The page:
It’s PBS fundraising season, and tonight I was watching WTTW’s Hidden Chicago 2, and every 30 minutes or so they would cut back to WTTW’s studio where the wonderful Geoffery Baer would be trying to convince viewers to donate.
I noticed occasionally he was talking and sometimes there were 10 or so volunteers looking bored and waiting by the phone for callers. WTTW is missing a huge opportunity here, if these volunteers looked like they were taking calls, viewers would be more likely to call and donate. This is the power of Social Proof, where people do things they see others doing.
Ok, so the idea of having volunteers fake like there are calls may be a little “evil”, but why doesn’t WTTW do a text crawler with donations at the bottom of the screen, like Krisi B. from Chicago $70, Tom J. from Elgin $150, etc…
This would let people know that others were donating and quite possibly they would get off their sofas and donate as well.
Infomercial developers know the concept of Social Proof very well. QVC takes live calls from customers, which are obviously to convince others to buy. Other informercials tell viewers if you call and get a busy signal, call back.
Do you really think viewers ever get a busy signal?
These infomercial developers knew how to key in on many consumers inability to resist element of influence, like Social Proof and Scarcity.
Razorfish recently released it’s third yearly FEED report. The FEED report, is a study focused on online consumer behavior that focuses quite a bit on social media and network behavior.
With yesterday’s post about Walgreen’s use of Facebook reciprocity, I found some of the statistics in the report quite interesting:
Over 40% of the 1000 study participants said they have “friend” a brand on Facebook or mySpace, and the deals and offers were the primary reason why consumers “friended” a brand on Facebook(36.9%).
What really interested me was that only 25% of Twitter users followed brands, but over 40% follow these brands.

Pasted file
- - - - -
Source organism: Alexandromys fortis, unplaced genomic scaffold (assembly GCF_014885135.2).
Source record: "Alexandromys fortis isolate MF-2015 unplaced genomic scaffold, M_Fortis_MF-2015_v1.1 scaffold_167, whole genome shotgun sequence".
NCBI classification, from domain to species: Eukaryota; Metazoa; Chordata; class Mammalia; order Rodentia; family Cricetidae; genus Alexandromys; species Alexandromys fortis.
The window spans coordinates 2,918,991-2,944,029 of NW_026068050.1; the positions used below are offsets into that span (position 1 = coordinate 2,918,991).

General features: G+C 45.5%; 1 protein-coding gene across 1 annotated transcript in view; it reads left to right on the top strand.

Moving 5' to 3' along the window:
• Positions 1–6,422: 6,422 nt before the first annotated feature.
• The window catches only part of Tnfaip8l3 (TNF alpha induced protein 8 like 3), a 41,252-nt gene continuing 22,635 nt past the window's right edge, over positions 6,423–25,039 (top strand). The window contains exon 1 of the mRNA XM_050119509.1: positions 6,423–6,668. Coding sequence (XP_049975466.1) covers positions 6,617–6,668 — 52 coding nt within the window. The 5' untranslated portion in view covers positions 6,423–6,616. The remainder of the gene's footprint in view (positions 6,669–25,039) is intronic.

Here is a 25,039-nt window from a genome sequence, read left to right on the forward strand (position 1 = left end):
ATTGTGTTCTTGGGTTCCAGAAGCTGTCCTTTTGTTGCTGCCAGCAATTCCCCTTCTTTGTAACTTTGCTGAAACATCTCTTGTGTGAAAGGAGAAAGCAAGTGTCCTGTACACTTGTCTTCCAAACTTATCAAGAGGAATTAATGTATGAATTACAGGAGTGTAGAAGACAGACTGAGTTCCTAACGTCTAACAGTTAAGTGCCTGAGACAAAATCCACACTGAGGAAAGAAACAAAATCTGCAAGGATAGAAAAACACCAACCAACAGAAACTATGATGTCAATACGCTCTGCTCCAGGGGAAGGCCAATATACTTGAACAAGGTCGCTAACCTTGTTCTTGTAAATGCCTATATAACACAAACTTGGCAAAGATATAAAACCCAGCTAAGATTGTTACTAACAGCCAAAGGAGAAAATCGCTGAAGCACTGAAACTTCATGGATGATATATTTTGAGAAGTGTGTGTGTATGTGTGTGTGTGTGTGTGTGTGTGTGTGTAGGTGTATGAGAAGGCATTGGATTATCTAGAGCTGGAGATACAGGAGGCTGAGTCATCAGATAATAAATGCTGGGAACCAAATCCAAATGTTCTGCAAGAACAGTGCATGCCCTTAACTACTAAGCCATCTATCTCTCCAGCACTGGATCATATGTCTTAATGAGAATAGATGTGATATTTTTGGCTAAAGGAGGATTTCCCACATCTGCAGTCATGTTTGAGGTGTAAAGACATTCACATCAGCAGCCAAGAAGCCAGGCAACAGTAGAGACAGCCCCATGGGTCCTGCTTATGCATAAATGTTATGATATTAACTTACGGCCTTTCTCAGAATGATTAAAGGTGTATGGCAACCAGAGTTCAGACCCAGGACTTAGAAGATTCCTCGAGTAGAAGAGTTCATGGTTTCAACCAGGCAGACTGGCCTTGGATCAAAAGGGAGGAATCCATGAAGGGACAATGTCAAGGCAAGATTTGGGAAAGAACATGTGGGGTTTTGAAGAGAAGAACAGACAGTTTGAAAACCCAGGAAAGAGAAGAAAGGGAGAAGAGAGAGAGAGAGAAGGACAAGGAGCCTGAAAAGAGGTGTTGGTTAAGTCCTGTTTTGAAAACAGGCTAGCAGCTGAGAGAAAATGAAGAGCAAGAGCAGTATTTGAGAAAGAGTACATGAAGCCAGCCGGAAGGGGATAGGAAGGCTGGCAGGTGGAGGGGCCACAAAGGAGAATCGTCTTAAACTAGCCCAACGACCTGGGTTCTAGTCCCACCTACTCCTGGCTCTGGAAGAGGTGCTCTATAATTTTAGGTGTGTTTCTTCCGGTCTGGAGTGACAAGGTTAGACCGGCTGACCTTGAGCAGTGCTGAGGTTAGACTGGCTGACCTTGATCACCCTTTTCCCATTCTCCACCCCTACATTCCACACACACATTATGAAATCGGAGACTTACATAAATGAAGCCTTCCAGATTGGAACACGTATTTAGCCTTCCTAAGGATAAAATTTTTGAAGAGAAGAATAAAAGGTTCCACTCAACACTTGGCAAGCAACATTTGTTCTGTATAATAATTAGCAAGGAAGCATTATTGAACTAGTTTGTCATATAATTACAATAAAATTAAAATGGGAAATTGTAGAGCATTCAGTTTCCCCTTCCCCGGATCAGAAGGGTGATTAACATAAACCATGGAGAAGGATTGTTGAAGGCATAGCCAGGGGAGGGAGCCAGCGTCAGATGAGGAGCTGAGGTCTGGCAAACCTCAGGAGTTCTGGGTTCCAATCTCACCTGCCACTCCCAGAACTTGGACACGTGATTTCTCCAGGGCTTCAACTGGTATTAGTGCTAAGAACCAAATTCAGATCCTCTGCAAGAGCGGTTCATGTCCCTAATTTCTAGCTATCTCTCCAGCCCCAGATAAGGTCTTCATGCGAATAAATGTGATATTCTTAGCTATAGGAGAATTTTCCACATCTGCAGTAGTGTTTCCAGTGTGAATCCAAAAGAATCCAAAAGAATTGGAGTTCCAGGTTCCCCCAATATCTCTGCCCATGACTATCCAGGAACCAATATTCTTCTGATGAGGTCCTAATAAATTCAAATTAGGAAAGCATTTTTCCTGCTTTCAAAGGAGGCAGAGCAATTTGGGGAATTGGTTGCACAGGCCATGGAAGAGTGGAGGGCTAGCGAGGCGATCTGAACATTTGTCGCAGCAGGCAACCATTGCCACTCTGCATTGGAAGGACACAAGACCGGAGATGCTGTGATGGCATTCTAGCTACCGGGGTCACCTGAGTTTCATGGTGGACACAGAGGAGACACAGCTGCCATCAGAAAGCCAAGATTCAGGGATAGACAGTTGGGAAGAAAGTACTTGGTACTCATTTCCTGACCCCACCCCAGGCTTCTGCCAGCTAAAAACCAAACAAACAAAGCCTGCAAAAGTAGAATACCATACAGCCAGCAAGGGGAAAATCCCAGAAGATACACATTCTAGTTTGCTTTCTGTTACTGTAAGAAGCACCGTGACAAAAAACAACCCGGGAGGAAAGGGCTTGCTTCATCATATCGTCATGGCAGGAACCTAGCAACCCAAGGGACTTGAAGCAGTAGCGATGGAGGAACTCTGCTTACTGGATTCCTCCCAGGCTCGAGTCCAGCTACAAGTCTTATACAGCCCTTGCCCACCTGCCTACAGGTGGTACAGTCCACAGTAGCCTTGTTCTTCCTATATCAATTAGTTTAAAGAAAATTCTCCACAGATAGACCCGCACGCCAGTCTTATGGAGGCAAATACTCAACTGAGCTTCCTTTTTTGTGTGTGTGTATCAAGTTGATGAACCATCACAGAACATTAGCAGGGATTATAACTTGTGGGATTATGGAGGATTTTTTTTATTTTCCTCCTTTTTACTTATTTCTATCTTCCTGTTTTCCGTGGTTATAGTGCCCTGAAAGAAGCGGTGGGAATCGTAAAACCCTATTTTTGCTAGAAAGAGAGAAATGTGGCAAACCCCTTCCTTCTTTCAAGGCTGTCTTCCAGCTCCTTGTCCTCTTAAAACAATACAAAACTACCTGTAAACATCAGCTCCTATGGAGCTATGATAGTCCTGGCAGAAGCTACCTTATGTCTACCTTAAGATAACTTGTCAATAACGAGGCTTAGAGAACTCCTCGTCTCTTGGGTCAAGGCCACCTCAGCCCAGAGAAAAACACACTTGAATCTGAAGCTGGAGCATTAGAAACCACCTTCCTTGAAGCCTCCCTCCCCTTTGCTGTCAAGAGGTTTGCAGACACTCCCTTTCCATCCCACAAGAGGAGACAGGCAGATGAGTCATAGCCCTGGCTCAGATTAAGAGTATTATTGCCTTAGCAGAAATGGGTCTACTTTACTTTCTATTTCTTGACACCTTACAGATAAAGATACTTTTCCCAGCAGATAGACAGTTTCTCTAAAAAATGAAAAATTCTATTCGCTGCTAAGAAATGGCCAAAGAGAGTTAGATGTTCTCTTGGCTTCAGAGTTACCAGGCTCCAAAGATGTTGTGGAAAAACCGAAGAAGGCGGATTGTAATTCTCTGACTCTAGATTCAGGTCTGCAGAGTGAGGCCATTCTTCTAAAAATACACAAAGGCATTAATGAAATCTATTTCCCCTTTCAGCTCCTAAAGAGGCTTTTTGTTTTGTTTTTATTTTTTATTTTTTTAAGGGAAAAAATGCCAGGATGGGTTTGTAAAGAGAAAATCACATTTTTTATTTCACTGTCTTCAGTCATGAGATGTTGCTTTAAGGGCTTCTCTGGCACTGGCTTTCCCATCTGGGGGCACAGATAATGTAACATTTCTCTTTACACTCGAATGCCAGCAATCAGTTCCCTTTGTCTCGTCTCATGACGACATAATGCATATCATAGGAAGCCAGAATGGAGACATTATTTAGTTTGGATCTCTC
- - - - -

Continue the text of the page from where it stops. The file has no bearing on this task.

I wish Razorfish had dug further into this data and would loved to have seen how consumers engaged with the brands they friend on Twitter. Do they spend considerable time on the brand’s Fan pages, or is their primary interaction via their News feed?
I’d love to see how other brands are using a quid pro quo model like NBC or Walgreens.
With my previous example of how some brands are using the behavior of reciprocity on Facebook to quickly build their fanbases. This morning I woke up to an email from Walgreens, a US drug store retailer, where they offered me free shipping today, if I became their fan on Facebook.
It seems to be working for them as their Fan #’s have jumped quickly into 300,000. It seems like Free Shipping is valued enough by consumers for them to friend Walgreens. I am starting to believe this trend is going to backfire as more and more brands push for share of the consumer’s social graph, they become invisible, like banner ads have become. This example of reciprocity is sort of a quick hit situation, as the offer is only good for today(Monday, December 7th).
I think “REAL” success in the “Facebook Reciprocity Model” will involve these brands rethinking the value of a “fan” and finding ways to make the reciprocity continue as consumers are going to start asking Walgreens what have you done for me lately…
Wikipedia, which collects donations from users to keep the site running, use a key tenet of social proof that many charities use. They display what other users have donated. It helps put a face to donors and helps convince others to donate. An example for this can be found here. You may have to refresh the page a few times to see the example.
Foamee, a site created by Dan Cederholm a few years ago is a perfect example of Reciprocity. The idea is quite simple: Someone does something kind or thoughtful for you, and you owe them a beer. It sits on top of Twitter’s API, and allows you to keep track of who you owe beers to and vice versa. It is a way to keep the promise of “Hey, thanks for your help. I owe you a beer!”. And what is better than than giving a beer in exchange for help from a friend.”